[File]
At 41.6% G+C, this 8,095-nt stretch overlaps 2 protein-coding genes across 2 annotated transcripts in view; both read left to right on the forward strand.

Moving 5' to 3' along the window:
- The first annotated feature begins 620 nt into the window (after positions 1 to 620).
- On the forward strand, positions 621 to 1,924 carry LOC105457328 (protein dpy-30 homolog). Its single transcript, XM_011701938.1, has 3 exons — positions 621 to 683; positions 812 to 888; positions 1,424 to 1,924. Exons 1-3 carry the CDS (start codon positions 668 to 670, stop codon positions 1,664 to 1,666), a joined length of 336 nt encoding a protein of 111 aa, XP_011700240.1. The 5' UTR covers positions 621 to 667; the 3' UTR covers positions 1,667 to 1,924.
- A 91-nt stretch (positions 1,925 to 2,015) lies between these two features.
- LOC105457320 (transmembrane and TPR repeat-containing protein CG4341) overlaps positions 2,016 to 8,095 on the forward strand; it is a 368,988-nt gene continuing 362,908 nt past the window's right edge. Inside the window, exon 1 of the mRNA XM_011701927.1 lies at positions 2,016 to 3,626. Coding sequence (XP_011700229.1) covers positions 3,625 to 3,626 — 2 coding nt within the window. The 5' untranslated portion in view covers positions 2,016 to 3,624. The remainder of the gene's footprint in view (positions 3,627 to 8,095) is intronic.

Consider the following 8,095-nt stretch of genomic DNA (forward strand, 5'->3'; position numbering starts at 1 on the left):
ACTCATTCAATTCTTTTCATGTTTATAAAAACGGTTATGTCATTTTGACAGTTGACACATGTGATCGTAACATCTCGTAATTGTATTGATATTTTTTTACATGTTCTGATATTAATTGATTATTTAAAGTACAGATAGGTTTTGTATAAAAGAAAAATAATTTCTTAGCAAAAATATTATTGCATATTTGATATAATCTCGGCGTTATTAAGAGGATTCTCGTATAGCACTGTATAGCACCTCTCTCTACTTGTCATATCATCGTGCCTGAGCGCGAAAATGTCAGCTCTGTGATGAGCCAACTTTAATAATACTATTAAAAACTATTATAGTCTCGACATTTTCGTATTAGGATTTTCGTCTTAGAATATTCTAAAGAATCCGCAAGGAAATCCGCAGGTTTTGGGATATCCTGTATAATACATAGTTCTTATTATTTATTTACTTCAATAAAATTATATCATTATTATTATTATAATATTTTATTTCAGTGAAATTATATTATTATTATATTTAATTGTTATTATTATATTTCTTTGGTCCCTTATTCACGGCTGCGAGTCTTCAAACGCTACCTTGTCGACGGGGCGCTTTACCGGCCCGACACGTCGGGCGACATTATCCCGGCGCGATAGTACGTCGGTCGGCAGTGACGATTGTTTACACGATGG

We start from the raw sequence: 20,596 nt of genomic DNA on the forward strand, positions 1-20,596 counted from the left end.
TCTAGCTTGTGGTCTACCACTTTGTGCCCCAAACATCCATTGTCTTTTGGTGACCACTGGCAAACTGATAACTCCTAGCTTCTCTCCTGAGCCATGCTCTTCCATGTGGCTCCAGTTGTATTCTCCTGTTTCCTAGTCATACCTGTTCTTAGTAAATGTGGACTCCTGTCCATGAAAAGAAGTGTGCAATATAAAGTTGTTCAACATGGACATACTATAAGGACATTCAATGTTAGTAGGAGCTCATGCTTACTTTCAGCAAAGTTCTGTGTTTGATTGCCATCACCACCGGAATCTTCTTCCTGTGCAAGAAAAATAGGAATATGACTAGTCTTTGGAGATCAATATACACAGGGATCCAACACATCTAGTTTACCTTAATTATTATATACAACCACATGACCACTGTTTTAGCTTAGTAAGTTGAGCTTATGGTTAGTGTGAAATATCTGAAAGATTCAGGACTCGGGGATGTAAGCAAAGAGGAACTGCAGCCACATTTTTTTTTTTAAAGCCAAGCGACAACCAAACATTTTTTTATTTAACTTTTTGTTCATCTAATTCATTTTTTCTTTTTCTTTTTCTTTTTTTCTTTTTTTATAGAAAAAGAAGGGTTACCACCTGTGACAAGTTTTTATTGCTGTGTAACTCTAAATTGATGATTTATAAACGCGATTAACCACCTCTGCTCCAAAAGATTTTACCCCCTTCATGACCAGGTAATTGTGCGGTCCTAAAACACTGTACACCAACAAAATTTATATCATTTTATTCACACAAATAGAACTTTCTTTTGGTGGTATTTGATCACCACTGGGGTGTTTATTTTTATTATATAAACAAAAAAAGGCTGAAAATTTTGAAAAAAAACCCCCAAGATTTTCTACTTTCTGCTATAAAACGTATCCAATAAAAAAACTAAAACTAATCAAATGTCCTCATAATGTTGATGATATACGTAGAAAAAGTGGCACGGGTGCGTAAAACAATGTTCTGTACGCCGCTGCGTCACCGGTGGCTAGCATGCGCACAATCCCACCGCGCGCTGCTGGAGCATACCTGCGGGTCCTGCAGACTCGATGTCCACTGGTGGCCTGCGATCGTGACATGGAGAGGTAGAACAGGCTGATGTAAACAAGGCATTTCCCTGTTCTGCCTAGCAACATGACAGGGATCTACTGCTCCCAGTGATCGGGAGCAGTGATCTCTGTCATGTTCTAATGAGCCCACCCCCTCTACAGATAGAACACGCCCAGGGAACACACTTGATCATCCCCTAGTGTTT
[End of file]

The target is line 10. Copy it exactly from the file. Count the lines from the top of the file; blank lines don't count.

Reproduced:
TCTAGCTTGTGGTCTACCACTTTGTGCCCCAAACATCCATTGTCTTTTGGTGACCACTGGCAAACTGATAACTCCTAGCTTCTCTCCTGAGCCATGCTCTTCCATGTGGCTCCAGTTGTATTCTCCTGTTTCCTAGTCATACCTGTTCTTAGTAAATGTGGACTCCTGTCCATGAAAAGAAGTGTGCAATATAAAGTTGTTCAACATGGACATACTATAAGGACATTCAATGTTAGTAGGAGCTCATGCTTACTTTCAGCAAAGTTCTGTGTTTGATTGCCATCACCACCGGAATCTTCTTCCTGTGCAAGAAAAATAGGAATATGACTAGTCTTTGGAGATCAATATACACAGGGATCCAACACATCTAGTTTACCTTAATTATTATATACAACCACATGACCACTGTTTTAGCTTAGTAAGTTGAGCTTATGGTTAGTGTGAAATATCTGAAAGATTCAGGACTCGGGGATGTAAGCAAAGAGGAACTGCAGCCACATTTTTTTTTTTAAAGCCAAGCGACAACCAAACATTTTTTTATTTAACTTTTTGTTCATCTAATTCATTTTTTCTTTTTCTTTTTCTTTTTTTCTTTTTTTATAGAAAAAGAAGGGTTACCACCTGTGACAAGTTTTTATTGCTGTGTAACTCTAAATTGATGATTTATAAACGCGATTAACCACCTCTGCTCCAAAAGATTTTACCCCCTTCATGACCAGGTAATTGTGCGGTCCTAAAACACTGTACACCAACAAAATTTATATCATTTTATTCACACAAATAGAACTTTCTTTTGGTGGTATTTGATCACCACTGGGGTGTTTATTTTTATTATATAAACAAAAAAAGGCTGAAAATTTTGAAAAAAAACCCCCAAGATTTTCTACTTTCTGCTATAAAACGTATCCAATAAAAAAACTAAAACTAATCAAATGTCCTCATAATGTTGATGATATACGTAGAAAAAGTGGCACGGGTGCGTAAAACAATGTTCTGTACGCCGCTGCGTCACCGGTGGCTAGCATGCGCACAATCCCACCGCGCGCTGCTGGAGCATACCTGCGGGTCCTGCAGACTCGATGTCCACTGGTGGCCTGCGATCGTGACATGGAGAGGTAGAACAGGCTGATGTAAACAAGGCATTTCCCTGTTCTGCCTAGCAACATGACAGGGATCTACTGCTCCCAGTGATCGGGAGCAGTGATCTCTGTCATGTTCTAATGAGCCCACCCCCTCTACAGATAGAACACGCCCAGGGAACACACTTGATCATCCCCTAGTGTTT